I like to use my vintage china. One challenge: setting a table for a group, when I only have a few of the piece types I want to use to serve the foods I’ve cooked.
What can you do, when you have only two?
Secondary marketplaces are spotty in their detailed offerings. Yes, there’s lots of vintage dinnerware and glassware out there. No, the pattern you’re looking for can be tough to find.
If you have (or want) only two of a kind, there are ways you can use them:
Dinner for two. Set a romantic, charming table when . . . → Read More: Vintage Dishes – Just Two – What To Do?
How much fun it is to create a one-of-a-kind Easter basket for someone who loves vintage dinnerware!
If you frequent thrift stores, you know the feeling. How can you leave that one cute plate or glass behind? Now you can assemble them into something lovely for special occasions, as gifts or décor.
Once you collect the dishes, glasses, flatware, napkins or place mats in favorite colors, or in patterns that feature Easter motifs, you can arrange them together into a memorable basket.
All the stores have their Easter goods in stock, and you can get plenty of ideas by browsing . . . → Read More: Easter Basket For A Dish Lover
Pie lovers are very loyal to their favorite flavors. Pie serving plates are made specifically to enjoy a large slice, especially served with ice cream. Some of them are flat like regular plates, generally in the 8 to 9 inch diameter size.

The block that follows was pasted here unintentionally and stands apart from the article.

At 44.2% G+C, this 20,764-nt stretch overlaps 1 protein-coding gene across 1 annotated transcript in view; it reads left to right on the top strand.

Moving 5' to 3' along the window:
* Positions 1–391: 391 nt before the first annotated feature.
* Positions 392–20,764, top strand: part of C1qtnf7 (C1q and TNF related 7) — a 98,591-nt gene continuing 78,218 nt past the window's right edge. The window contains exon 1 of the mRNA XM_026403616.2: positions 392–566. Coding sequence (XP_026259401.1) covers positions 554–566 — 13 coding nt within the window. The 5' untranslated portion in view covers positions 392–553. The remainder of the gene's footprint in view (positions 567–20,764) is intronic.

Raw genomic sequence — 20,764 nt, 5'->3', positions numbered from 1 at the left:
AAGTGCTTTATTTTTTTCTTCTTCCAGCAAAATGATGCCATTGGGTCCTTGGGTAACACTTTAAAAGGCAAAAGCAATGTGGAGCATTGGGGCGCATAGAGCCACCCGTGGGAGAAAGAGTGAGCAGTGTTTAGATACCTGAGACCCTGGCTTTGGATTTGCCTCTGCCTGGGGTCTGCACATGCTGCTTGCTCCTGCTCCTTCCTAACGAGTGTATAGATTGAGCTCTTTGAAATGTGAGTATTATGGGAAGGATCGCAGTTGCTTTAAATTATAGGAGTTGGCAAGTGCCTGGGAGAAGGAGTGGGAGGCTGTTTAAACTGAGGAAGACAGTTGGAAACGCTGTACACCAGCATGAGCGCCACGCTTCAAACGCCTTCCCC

I’ve written about a favorite pie plate made by Syracuse a while back.
By pie serving plates, I mean the kind that have sides, similar to the kind of dish that a pie is baked in, but made specifically for serving.
These are made for serving up a generous piece of pie, perhaps warming it in the . . . → Read More: Pie Serving Plates | Enjoy a Big Slice
Vintage and new dinnerware sets show the long-term appeal of apple china patterns!
Some patterns go with red, as you’d expect. Others focus on green apples. And there are versions that have both red and green pieces to mix and match in your table setting.
One example, the Apple Pie pattern by Franciscan (see thumbnail photo below).
Apples on dishes make a perfect motif to use as the centerpiece of a fall harvest party or Sunday dinner.
Dishes with this design mix together with other fruit-pattern dinnerware sets for a pretty and colorful table setting any time of year.
Compare . . . → Read More: Table Setting Charm in Apple China Patterns
If you’re a coffee drinker, can you ever have too many china coffee mugs? I’m thinking about the stoneware kind, though there are lots of other kinds to use, to enjoy your cup of Joe.
I like tea and coffee. It depends on the menu, and the situation. Yesterday was National Coffee Day, but who needs an excuse to get out favorite coffee mugs and have another cup!
A Gallery of Coffee Mugs
Photos left to right, first the top row, then the lower row.
Taylor and Ng cats mug, vintage 1970s. They made many different patterns, usually signed in . . . → Read More: China Coffee Mugs | Java in Style
May in Michigan can mean cold weather, and we are getting that now, in conjunction with a weekend. Either one is a good reason to get out the ovenware and bake a casserole, cobbler or crisp.